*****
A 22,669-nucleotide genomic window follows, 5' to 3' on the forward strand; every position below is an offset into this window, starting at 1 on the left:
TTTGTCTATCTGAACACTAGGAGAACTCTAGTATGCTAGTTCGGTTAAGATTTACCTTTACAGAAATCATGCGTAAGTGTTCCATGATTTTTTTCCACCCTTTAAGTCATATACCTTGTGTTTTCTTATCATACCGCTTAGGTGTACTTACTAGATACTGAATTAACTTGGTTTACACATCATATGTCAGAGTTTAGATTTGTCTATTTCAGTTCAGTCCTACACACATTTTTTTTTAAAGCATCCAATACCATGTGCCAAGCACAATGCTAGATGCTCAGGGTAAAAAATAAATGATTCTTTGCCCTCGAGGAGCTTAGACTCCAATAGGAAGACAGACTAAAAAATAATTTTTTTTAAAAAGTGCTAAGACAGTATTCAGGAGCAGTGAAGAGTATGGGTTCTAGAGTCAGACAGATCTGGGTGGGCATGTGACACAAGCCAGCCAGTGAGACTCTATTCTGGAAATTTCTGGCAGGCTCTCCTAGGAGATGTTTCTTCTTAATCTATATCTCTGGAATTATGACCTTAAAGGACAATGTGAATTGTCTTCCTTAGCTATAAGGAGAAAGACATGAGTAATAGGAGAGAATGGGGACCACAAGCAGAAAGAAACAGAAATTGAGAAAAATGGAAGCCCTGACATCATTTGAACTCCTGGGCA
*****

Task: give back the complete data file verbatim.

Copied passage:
A 22,669-nucleotide genomic window follows, 5' to 3' on the forward strand; every position below is an offset into this window, starting at 1 on the left:
TTTGTCTATCTGAACACTAGGAGAACTCTAGTATGCTAGTTCGGTTAAGATTTACCTTTACAGAAATCATGCGTAAGTGTTCCATGATTTTTTTCCACCCTTTAAGTCATATACCTTGTGTTTTCTTATCATACCGCTTAGGTGTACTTACTAGATACTGAATTAACTTGGTTTACACATCATATGTCAGAGTTTAGATTTGTCTATTTCAGTTCAGTCCTACACACATTTTTTTTTAAAGCATCCAATACCATGTGCCAAGCACAATGCTAGATGCTCAGGGTAAAAAATAAATGATTCTTTGCCCTCGAGGAGCTTAGACTCCAATAGGAAGACAGACTAAAAAATAATTTTTTTTAAAAAGTGCTAAGACAGTATTCAGGAGCAGTGAAGAGTATGGGTTCTAGAGTCAGACAGATCTGGGTGGGCATGTGACACAAGCCAGCCAGTGAGACTCTATTCTGGAAATTTCTGGCAGGCTCTCCTAGGAGATGTTTCTTCTTAATCTATATCTCTGGAATTATGACCTTAAAGGACAATGTGAATTGTCTTCCTTAGCTATAAGGAGAAAGACATGAGTAATAGGAGAGAATGGGGACCACAAGCAGAAAGAAACAGAAATTGAGAAAAATGGAAGCCCTGACATCATTTGAACTCCTGGGCA